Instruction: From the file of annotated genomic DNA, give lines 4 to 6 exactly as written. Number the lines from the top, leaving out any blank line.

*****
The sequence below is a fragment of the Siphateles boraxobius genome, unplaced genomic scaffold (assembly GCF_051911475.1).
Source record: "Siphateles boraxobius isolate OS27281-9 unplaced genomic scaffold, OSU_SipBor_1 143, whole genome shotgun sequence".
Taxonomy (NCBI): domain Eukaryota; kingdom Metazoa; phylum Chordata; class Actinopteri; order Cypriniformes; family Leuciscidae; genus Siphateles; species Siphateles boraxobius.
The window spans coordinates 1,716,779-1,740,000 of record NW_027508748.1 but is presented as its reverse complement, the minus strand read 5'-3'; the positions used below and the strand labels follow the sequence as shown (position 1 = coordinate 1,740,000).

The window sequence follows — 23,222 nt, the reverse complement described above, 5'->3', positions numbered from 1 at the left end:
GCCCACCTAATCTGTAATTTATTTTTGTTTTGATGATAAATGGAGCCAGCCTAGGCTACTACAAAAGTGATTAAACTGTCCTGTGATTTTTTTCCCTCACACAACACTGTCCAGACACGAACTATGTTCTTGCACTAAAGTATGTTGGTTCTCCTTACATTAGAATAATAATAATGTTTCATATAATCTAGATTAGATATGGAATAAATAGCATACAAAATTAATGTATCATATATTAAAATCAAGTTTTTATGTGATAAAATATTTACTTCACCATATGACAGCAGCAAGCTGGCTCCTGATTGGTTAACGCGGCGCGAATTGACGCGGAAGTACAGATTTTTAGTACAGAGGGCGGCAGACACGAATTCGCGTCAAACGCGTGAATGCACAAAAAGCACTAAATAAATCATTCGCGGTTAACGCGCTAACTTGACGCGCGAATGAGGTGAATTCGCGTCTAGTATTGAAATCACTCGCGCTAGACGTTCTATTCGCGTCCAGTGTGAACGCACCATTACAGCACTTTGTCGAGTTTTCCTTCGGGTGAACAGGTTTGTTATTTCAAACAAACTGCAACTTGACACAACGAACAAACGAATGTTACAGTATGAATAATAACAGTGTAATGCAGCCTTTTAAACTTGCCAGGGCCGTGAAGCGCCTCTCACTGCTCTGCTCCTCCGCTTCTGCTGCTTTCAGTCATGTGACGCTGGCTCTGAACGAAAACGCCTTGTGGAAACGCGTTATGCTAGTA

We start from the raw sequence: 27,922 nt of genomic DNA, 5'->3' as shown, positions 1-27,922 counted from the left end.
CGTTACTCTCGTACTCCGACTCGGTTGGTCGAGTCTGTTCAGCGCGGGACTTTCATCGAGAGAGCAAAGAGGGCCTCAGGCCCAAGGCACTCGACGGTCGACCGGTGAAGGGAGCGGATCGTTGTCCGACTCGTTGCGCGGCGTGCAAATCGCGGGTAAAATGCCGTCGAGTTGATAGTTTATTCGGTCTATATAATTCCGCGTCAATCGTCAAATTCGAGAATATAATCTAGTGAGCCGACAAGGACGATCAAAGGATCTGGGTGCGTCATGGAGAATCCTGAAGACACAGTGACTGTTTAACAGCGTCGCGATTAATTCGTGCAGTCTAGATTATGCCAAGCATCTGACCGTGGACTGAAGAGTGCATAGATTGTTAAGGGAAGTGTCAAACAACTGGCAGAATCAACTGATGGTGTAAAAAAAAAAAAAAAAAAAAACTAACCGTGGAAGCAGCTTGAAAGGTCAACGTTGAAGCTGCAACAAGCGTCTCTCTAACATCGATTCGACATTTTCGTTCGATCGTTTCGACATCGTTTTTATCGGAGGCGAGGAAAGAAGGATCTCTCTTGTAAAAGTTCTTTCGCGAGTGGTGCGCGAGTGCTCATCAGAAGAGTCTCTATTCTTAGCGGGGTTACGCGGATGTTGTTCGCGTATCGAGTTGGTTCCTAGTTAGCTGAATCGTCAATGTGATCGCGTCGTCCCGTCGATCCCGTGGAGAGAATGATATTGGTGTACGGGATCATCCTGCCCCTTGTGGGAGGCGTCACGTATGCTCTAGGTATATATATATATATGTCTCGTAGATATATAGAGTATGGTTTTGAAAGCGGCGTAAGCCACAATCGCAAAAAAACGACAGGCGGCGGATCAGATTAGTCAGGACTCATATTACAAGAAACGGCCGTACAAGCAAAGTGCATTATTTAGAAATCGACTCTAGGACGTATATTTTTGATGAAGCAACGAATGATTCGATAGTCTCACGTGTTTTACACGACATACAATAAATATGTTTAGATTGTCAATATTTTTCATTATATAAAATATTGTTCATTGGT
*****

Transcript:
The window spans coordinates 1,716,779-1,740,000 of record NW_027508748.1 but is presented as its reverse complement, the minus strand read 5'-3'; the positions used below and the strand labels follow the sequence as shown (position 1 = coordinate 1,740,000).

The window sequence follows — 23,222 nt, the reverse complement described above, 5'->3', positions numbered from 1 at the left end:
GCCCACCTAATCTGTAATTTATTTTTGTTTTGATGATAAATGGAGCCAGCCTAGGCTACTACAAAAGTGATTAAACTGTCCTGTGATTTTTTTCCCTCACACAACACTGTCCAGACACGAACTATGTTCTTGCACTAAAGTATGTTGGTTCTCCTTACATTAGAATAATAATAATGTTTCATATAATCTAGATTAGATATGGAATAAATAGCATACAAAATTAATGTATCATATATTAAAATCAAGTTTTTATGTGATAAAATATTTACTTCACCATATGACAGCAGCAAGCTGGCTCCTGATTGGTTAACGCGGCGCGAATTGACGCGGAAGTACAGATTTTTAGTACAGAGGGCGGCAGACACGAATTCGCGTCAAACGCGTGAATGCACAAAAAGCACTAAATAAATCATTCGCGGTTAACGCGCTAACTTGACGCGCGAATGAGGTGAATTCGCGTCTAGTATTGAAATCACTCGCGCTAGACGTTCTATTCGCGTCCAGTGTGAACGCACCATTACAGCACTTTGTCGAGTTTTCCTTCGGGTGAACAGGTTTGTTATTTCAAACAAACTGCAACTTGACACAACGAACAAACGAATGTTACAGTATGAATAATAACAGTGTAATGCAGCCTTTTAAACTTGCCAGGGCCGTGAAGCGCCTCTCACTGCTCTGCTCCTCCGCTTCTGCTGCTTTCAGTCATGTGACGCTGGCTCTGAACGAAAACGCCTTGTGGAAACGCGTTATGCTAGTA